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Deep Renovation

Europe needs to improve the energy performance of its buildings. To make real progress, real ambition is needed. New constructions account for little over 1% of the building stock per annum. So, rather than just concentrating on new buildings, the bigger challenge is in moving the existing building stock towards low energy standards,

By prioritising a deep renovation policy pathway, Europe can meet its climate goals, increase green collar employment significantly, while at the same time save households billions of Euros on energy bills. A well managed deep renovation policy can also reduce import dependency and help to eliminate fuel poverty(1).

Getting there will require Europe to at least triple its current rate of renovation of 1.2%-1.4% per year. A renovation rate of 3% is considered economically attainable, without shortening the normal renovation cycle and unnecessarily increasing costs for households, businesses or governments.

Target: Renovate 3% of the building stock each year

  • Is this realistic? Yes
  • Is it technically feasible? Yes
  • Is it a challenge? Yes
  • Do we have any choice? NO!

As renovations are infrequent - a 30-50 year renovation cycle is typical, although it is somewhat shorter for commercial buildings - it is essential that most is made of every refurbishment opportunity.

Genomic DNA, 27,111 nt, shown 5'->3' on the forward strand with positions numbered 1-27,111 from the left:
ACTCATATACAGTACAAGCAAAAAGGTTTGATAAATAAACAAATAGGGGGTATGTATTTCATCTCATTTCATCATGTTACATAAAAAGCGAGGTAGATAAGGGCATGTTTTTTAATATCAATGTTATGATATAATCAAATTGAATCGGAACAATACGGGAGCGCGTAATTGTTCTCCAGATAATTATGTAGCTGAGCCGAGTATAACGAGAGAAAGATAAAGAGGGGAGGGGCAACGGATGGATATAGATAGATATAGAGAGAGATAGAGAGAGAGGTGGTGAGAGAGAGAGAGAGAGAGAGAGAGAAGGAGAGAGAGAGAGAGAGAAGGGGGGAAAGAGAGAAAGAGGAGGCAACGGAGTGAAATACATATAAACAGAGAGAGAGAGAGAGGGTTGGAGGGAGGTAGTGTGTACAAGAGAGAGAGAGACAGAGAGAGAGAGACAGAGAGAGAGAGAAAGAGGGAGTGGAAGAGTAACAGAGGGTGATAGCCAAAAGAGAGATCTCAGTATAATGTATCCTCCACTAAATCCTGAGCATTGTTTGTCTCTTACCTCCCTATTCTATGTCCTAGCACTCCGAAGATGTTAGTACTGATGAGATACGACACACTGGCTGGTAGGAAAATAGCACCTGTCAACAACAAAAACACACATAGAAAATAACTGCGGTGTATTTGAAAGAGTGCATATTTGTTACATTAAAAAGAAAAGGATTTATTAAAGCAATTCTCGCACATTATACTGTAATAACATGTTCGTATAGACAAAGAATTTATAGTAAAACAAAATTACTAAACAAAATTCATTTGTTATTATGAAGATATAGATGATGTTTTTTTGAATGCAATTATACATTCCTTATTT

The average improvement in energy performance needs to be upped from today’s rate of 15%-20%. By using robust and proven energy efficient technology, such as mineral wool insulation, energy savings of over 80% are possible, depending on the age and condition of the building being renovated.

By ensuring that energy efficiency is central to investment in renovation we can change retrofitting from being seen as an expensive burden and make it an economic, social and environmental success story.

Three great reasons to renovate:

  • Financial - an appropriate energy efficiency retrofit programme would create €1.7 billion a year(2) in energy savings – substantially offsetting the overall annual renovation costs for existing buildings.
  • Social: retrofit programmes could create around 2 million new jobs in Europewhilst radically improving housing conditions and protecting vulnerable sections of society from future increases in energy prices.
  • Environmental: Millions of tonnes of CO2 and fossil fuel can be saved by properly insulating our buildings. Carbon dioxide emissions could be reduced by 14 million tonnes a year and air pollution could be reduced dramatically.

(1) COM 2006 Energy Efficiency Action Plan
(2) As energy prices increase, so does this amount